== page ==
The Rocket X is Hoka’s best carbon shoe: it’s lighter, faster and more enjoyable to run in than the Carbon X3. It’s a good short-distance racer and a versatile training shoe, and though you will still get more performance gains from other carbon shoes, the Rocket X offers great value.
- Fast and smooth ride
- Cheaper than most carbon shoes
- Good for training and racing
- Not as fast and efficient as top carbon racers
- Some will find it too firm for longer races
You can trust Coach We give honest reviews and recommendations based on in-depth knowledge and real-world experience. Find out more about how we review and recommend products.
Given the dizzying hype that surrounds the launch of most new running shoes, it’s very rare for something to be undersold. Yet that’s exactly what I think Hoka One One has done with the Rocket X.
While the brand still lays it on thick, describing the Rocket X as an “incredibly lightweight, insanely responsive racer”, it’s also pitched as a shoe geared to elite athletes and shorter race distances. While that may well be true, in my experience it’s a lot more versatile than that and I think runners of all levels would love using the Rocket X as a lightweight racing and fast training shoe.
It’s also good value. Yes, £140 is a lot of money, but it’s par for the course for new launches, and it’s far cheaper than other carbon plate shoes. Nike’s top racers are £240 or more, and most brands cluster around the £200 mark, with Adidas’s Adios Pro (£170) and Hoka’s Carbon X (£160) offering the best value before the Rocket X launched.
The Rocket X isn’t like Adidas or Nike’s carbon racers, with an EVA midsole that doesn’t offer the same soft and squishy feel. But it’s not excessively firm either – the ride is comfortable and smooth, and it sometimes felt like I was barely touching the ground at all when running fast, so quickly did the rocker in the shoe move me through my foot strike.
At 217g in my UK 9, the Rocket X isn’t the lightest super-shoe out there. The Nike Vaporfly is under 200g and other options from New Balance and Brooks weigh in nearer 200g. However, the Rocket X didn’t feel like it was weighing me down on fast runs.
I’ve used the Rocket X for a couple of tempo 10Ks, plus two tough sessions, including a 10 x 1km workout on the track where I alternated 3min 30sec/km and 3min 10sec/km paces for the reps. I was surprised and impressed by how the shoe handled this kind of speedwork. It definitely fits the bill as a fast training shoe and short racer.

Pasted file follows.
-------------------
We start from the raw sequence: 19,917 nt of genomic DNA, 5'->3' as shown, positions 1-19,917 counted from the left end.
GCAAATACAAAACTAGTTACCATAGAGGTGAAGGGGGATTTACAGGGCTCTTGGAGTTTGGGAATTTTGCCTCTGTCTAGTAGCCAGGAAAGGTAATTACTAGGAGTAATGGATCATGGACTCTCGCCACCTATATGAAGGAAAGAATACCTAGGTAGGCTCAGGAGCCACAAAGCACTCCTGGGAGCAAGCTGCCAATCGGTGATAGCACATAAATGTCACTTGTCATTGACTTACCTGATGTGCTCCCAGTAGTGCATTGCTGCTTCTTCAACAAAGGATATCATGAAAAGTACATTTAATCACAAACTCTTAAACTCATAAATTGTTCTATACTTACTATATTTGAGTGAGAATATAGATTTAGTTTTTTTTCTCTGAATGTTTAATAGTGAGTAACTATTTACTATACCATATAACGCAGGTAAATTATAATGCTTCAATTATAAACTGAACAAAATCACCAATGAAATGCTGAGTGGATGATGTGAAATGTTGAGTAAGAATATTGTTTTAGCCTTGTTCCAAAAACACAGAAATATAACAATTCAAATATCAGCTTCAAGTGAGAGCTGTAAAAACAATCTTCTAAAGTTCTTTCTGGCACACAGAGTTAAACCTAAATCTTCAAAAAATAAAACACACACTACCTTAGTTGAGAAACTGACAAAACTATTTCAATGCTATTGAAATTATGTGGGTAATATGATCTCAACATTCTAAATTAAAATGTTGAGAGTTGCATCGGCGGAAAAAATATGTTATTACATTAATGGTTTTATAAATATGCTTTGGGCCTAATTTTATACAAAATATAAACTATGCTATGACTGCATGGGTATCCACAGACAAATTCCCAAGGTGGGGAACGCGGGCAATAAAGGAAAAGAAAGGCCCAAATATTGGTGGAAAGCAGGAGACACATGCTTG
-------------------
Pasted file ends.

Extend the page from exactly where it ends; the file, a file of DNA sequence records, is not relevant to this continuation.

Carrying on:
I was equally surprised and impressed by how comfortable it was over a steady half marathon effort. I thought the shoe would start to feel harsh after the 16km mark, but I was wrong. I’d go so far as to say the Rocket X would be a good half marathon and marathon racing shoe too. I certainly think it’s better suited to fast running than Hoka’s Carbon X over any distance, though I’ve yet to test the new Carbon X 2.
The upper on the shoe is comfortable and the fit was true to size for me. The tongue could do with being a bit longer, especially if you prefer to heel-lock your laces, and the laces are unnecessarily long too – they will flap around even if you heel-lock and triple knot.
There’s nothing of note to the outsole, which just has a thin covering of rubber on the forefoot and around the heel to keep the weight down. After 100km of running on pavements and the track I’ve not seen much wear and tear.
The Rocket X is easily Hoka’s best carbon shoe yet. It’s faster than the Carbon X and far more comfortable than the Carbon Rocket, which was really suitable only for short distances owing to its firm ride. The Rocket X is also a pretty stable shoe, especially for a carbon racer. I think most runners will get along with it, whereas shoes like the Nike Alphalfy and Vaporfly can be more divisive because of their distinctive rides.
However, while there’s nothing really bad to say about the Rocket X, it still suffers in comparison with some of the competition. Saucony’s Endorphin Pro has a similar feel but I rate it as the faster racing shoe, and given the choice I’d still opt for one of the Nikes on race day.
The relatively low price of the Rocket X redeems it though – it’s cheaper even than many of the training partner shoes in other brands’ line-ups, like Nike’s Tempo NEXT% and the Saucony Endorphin Speed. The Rocket X has the stability and comfort to be used regularly during training, while still having the speed to shine on race day. That versatility, paired with the price, makes it a carbon shoe worth checking out, whether it’s to use in concert with another racing option like the Vaporfly or as your fast trainer and racer combined.
Buy from Hoka One One (unisex) | £140
Nick Harris-Fry is a journalist who has been covering health and fitness since 2015. Nick is an avid runner, covering 70-110km a week, which gives him ample opportunity to test a wide range of running shoes and running gear. He is also the chief tester for fitness trackers and running watches, treadmills and exercise bikes, and workout headphones.